Brightest Space-Blast Ever Shocks Scientists

Gamma-ray burst defies current theories
By Neal Colgrass,  Newser Staff
Posted Nov 25, 2013 4:29 PM CST

(Newser) – Notice a little white spot in the sky earlier this year? That may have been the brightest gamma-ray explosion on record mixed with a powerful supernova, a combination scientists had never seen before, LiveScience reports. Because the blast was fairly close by—a mere 3.5 billion light-years—scientists were able to analyze it and conclude that the event was caused by a highly compact, massive star collapsing into a black hole. But a few mysteries remain.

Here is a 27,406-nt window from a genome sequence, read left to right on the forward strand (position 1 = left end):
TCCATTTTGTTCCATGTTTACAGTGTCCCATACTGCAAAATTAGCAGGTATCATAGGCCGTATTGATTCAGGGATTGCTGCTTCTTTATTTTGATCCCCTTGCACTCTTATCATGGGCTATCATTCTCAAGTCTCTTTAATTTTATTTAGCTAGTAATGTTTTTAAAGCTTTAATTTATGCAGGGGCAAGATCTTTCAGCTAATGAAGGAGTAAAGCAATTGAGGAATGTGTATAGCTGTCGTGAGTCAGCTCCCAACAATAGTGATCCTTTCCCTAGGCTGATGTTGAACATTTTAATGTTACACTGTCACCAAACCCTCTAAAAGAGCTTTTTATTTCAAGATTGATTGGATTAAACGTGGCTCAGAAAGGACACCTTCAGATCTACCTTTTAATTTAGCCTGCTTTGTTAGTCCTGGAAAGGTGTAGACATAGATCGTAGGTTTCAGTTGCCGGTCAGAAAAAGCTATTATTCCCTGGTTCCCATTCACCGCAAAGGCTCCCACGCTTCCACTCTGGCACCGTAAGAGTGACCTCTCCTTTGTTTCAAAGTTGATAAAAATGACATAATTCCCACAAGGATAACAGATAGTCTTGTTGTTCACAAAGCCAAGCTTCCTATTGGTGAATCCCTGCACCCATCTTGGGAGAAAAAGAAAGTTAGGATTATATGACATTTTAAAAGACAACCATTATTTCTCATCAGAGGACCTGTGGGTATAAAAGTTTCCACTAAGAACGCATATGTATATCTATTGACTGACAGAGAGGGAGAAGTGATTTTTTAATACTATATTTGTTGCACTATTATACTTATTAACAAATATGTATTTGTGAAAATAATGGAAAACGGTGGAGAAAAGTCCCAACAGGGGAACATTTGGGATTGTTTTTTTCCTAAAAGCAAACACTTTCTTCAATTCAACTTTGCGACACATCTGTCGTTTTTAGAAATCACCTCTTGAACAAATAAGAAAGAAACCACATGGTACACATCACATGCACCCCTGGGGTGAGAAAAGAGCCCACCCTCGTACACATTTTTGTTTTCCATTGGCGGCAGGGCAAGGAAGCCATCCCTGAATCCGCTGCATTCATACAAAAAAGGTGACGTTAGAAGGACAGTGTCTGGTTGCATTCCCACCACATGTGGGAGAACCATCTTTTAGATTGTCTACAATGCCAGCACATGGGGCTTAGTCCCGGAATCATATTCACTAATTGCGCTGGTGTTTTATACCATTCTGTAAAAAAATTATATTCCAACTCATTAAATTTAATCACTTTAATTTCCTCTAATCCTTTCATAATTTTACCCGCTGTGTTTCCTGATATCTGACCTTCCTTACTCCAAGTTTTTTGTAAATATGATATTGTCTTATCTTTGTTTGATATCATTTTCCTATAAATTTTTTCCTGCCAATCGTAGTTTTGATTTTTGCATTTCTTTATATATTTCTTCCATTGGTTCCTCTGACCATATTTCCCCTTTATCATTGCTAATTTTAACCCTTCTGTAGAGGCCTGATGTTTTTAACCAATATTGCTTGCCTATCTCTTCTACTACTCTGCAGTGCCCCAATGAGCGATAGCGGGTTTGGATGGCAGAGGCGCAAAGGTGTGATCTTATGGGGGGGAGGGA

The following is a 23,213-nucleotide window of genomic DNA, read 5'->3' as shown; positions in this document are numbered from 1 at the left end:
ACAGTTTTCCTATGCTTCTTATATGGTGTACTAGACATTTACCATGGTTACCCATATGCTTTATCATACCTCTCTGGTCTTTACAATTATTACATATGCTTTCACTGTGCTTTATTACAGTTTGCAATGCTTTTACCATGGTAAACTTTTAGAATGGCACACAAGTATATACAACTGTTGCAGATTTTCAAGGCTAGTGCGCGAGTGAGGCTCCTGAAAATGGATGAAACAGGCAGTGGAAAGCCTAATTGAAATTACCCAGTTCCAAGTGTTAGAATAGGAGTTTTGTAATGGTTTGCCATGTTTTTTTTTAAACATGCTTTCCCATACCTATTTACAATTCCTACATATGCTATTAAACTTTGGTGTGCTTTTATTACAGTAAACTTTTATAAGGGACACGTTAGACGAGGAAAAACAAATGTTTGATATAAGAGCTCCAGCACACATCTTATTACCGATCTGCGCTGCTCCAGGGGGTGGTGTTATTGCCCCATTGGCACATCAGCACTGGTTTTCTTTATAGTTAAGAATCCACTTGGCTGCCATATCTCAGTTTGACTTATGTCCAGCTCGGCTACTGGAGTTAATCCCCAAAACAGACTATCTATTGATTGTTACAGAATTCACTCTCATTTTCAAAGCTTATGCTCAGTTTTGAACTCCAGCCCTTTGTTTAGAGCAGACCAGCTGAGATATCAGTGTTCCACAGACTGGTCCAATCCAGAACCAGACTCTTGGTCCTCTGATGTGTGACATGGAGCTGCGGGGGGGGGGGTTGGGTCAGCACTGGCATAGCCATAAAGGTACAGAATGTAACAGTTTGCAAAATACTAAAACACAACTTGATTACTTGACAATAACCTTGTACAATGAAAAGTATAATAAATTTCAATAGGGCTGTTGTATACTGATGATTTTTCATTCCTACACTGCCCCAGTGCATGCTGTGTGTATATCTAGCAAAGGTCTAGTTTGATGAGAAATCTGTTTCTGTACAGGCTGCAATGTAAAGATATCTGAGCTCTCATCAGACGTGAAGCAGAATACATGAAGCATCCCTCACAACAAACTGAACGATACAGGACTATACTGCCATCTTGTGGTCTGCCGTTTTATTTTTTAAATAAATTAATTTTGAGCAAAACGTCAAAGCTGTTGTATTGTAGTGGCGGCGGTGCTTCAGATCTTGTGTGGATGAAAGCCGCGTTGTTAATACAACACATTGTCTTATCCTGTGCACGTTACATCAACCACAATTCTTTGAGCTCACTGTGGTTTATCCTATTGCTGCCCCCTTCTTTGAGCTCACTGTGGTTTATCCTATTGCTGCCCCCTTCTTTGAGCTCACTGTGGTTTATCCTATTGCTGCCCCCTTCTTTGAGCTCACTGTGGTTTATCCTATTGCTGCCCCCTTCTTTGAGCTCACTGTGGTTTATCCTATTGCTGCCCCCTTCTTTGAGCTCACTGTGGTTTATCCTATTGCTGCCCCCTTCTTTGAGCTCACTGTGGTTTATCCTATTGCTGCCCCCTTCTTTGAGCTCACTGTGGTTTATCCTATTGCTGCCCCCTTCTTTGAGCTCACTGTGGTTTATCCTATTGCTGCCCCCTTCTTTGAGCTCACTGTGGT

Why, for example, were there more high-energy gamma-rays and photons than scientific models would predict? The answer could lead to better theories about particle acceleration and help us forecast cosmic events. "The really cool thing about this GRB is that ... the exploding matter was traveling at [nearly] the speed of light," says the co-author of a study into the blast. That means scientists could observe certain shock waves in the explosion called relativistic shocks—which can't be made in a lab. "These observations challenge the models and can lead us to a better understanding of physics."

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